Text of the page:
The final morning brace was comprised of Covey Rise’s Offlee  Amazin (Kinkelaar) and Serious Threat (Tracy) who won this  Invitational Championship in 2007 ( five years ago, and he is still a top contender!). Owner Greg Strausbaugh and friend Barbara Wharton brought horses all the way from Pennsylvania to ride and watch their handsome pointer.  Amazin’s owners, Gary Hertz and Drs. Thomas and Robin Morgan, were unable to be with us.   Offlee  Amazin  scored first at 7 with a covey, and Threat offered a mannerly back; then, just a few hundred yards downcourse, the dogs were again together, and a divided find was awarded as both handlers flushed birds.  Serious Threat continued the hour with a hard-working forward race, suffering an unproductive stand at 43.  After the first two pieces of work, Offlee Amazin had a few extended absences, in between a big race that filled the country, just a tad bullish.   After one absence, when handler and judge had gone to look for the dog, the other judge spied him on point after crossing a ridge and turning right.  Scout Mike Hester took the duty of flushing the covey and firing a shot, the dog was perfect, if tired-looking, he’d probably been there awhile! This was at 56, so there was just time for a good cast at the finish.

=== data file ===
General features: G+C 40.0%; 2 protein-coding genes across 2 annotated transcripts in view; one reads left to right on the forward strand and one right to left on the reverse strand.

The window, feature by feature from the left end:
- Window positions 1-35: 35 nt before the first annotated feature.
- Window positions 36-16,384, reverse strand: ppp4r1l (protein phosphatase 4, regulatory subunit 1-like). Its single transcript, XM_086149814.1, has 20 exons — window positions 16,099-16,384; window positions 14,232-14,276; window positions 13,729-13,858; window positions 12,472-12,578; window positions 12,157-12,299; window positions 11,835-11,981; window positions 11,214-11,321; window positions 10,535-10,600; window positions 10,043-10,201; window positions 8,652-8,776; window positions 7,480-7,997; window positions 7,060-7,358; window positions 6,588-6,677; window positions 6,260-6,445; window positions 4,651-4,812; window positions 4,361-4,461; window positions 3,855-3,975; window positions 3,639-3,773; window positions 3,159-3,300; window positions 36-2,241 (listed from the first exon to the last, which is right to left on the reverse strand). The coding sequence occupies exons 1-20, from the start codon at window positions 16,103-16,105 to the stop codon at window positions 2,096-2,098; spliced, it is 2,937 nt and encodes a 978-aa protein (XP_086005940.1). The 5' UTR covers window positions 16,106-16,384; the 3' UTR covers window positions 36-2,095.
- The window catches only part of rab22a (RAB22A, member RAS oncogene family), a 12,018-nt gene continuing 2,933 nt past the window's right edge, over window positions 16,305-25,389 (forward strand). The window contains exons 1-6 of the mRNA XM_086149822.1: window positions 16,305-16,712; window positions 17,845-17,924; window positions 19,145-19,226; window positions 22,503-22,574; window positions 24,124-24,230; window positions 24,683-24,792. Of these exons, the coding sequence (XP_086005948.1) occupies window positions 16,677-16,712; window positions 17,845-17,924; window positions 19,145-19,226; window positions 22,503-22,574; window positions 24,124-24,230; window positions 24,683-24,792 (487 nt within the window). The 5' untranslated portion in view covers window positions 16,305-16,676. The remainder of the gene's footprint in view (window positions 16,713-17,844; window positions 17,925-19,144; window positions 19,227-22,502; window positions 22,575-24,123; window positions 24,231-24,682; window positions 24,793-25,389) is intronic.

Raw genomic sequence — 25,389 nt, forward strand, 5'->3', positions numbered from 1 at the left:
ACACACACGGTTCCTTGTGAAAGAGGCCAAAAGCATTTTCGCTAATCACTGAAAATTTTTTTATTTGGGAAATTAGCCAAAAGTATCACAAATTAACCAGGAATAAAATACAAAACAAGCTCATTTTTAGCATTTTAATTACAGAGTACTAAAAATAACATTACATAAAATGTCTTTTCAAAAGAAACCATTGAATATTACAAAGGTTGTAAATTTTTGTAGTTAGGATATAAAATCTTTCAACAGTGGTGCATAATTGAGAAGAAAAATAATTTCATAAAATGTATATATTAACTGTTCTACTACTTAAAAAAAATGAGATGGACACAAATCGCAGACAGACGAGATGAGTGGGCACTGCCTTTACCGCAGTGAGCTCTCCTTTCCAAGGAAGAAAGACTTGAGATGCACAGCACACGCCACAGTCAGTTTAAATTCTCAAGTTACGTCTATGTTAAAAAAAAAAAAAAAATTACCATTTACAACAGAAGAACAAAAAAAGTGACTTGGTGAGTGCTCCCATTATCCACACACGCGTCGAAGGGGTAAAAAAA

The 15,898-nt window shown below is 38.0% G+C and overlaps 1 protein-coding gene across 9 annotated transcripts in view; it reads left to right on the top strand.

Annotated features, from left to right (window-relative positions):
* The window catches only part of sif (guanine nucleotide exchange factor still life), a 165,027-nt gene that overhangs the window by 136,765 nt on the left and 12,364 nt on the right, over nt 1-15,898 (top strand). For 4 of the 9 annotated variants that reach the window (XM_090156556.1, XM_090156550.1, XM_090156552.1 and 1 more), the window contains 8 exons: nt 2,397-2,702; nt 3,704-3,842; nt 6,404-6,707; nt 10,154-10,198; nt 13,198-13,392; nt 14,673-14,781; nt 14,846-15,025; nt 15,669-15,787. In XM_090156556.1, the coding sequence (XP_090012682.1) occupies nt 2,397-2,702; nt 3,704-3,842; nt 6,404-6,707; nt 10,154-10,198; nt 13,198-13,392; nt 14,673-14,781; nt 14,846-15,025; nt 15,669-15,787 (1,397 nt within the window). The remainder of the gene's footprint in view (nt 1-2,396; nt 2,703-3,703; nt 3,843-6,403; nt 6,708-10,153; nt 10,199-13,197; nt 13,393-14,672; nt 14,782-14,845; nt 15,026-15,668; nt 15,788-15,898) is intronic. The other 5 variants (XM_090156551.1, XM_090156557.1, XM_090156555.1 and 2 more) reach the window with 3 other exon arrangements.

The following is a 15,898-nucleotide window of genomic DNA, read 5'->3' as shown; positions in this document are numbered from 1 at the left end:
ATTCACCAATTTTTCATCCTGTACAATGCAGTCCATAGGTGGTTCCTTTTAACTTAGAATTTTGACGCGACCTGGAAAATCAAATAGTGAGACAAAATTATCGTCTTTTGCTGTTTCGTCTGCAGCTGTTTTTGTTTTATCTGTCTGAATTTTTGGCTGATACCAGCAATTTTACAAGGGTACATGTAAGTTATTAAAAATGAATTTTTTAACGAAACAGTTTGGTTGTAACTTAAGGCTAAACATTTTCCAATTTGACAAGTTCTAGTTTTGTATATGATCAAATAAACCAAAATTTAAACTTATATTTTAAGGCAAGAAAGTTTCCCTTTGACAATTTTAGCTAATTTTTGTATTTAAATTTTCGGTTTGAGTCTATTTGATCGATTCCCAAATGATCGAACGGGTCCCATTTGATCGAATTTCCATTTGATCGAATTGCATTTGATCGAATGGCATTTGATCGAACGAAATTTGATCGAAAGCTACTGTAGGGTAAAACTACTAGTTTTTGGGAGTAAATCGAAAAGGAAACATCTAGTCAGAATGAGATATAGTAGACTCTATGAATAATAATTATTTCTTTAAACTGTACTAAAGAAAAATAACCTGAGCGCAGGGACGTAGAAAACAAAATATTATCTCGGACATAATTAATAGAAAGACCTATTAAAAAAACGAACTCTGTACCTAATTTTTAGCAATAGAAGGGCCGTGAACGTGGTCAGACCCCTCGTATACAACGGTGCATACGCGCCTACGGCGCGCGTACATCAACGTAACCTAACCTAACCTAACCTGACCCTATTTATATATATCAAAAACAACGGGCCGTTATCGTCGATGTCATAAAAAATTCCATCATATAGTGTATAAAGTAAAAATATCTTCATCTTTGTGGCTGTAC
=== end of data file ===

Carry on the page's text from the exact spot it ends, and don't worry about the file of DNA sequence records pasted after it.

Our gallery for the morning numbered almost 30 riders, a good group for a gloomy day with such a heavy threat of rain.  Lunch was yummy spaghetti with salad and veggies, cake for dessert.  At the 1 pm breakaway time, skies were still gray, but now, there was a wind slicing through both the air and our jackets.